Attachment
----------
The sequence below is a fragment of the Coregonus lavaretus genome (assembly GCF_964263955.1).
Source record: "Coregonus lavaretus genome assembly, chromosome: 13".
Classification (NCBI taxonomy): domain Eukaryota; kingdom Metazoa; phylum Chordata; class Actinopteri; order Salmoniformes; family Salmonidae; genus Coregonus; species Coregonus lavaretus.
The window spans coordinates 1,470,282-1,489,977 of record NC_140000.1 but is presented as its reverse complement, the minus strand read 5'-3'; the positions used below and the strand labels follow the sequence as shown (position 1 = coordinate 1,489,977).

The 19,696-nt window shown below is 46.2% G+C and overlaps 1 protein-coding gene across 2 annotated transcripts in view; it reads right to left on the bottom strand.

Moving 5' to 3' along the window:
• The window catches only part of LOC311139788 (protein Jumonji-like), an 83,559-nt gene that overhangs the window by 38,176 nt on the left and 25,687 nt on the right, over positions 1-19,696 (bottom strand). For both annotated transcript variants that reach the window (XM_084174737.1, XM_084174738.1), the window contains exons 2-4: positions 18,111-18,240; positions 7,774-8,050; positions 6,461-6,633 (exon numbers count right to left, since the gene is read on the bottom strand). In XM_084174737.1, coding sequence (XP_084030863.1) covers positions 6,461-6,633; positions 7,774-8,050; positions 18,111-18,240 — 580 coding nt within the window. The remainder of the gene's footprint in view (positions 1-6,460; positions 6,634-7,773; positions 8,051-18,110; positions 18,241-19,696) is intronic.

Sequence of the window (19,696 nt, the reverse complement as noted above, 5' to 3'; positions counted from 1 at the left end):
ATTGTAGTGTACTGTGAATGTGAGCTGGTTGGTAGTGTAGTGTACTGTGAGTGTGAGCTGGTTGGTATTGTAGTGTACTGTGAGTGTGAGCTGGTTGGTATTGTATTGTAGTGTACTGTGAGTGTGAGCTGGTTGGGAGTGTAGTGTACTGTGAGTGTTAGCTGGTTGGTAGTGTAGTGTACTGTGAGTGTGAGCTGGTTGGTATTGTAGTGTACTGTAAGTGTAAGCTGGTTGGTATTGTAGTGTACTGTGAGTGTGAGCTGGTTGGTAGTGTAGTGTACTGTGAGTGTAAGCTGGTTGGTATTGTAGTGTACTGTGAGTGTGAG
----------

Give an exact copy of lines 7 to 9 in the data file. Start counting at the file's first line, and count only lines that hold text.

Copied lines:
• The window catches only part of LOC311139788 (protein Jumonji-like), an 83,559-nt gene that overhangs the window by 38,176 nt on the left and 25,687 nt on the right, over positions 1-19,696 (bottom strand). For both annotated transcript variants that reach the window (XM_084174737.1, XM_084174738.1), the window contains exons 2-4: positions 18,111-18,240; positions 7,774-8,050; positions 6,461-6,633 (exon numbers count right to left, since the gene is read on the bottom strand). In XM_084174737.1, coding sequence (XP_084030863.1) covers positions 6,461-6,633; positions 7,774-8,050; positions 18,111-18,240 — 580 coding nt within the window. The remainder of the gene's footprint in view (positions 1-6,460; positions 6,634-7,773; positions 8,051-18,110; positions 18,241-19,696) is intronic.

Sequence of the window (19,696 nt, the reverse complement as noted above, 5' to 3'; positions counted from 1 at the left end):
ATTGTAGTGTACTGTGAATGTGAGCTGGTTGGTAGTGTAGTGTACTGTGAGTGTGAGCTGGTTGGTATTGTAGTGTACTGTGAGTGTGAGCTGGTTGGTATTGTATTGTAGTGTACTGTGAGTGTGAGCTGGTTGGGAGTGTAGTGTACTGTGAGTGTTAGCTGGTTGGTAGTGTAGTGTACTGTGAGTGTGAGCTGGTTGGTATTGTAGTGTACTGTAAGTGTAAGCTGGTTGGTATTGTAGTGTACTGTGAGTGTGAGCTGGTTGGTAGTGTAGTGTACTGTGAGTGTAAGCTGGTTGGTATTGTAGTGTACTGTGAGTGTGAG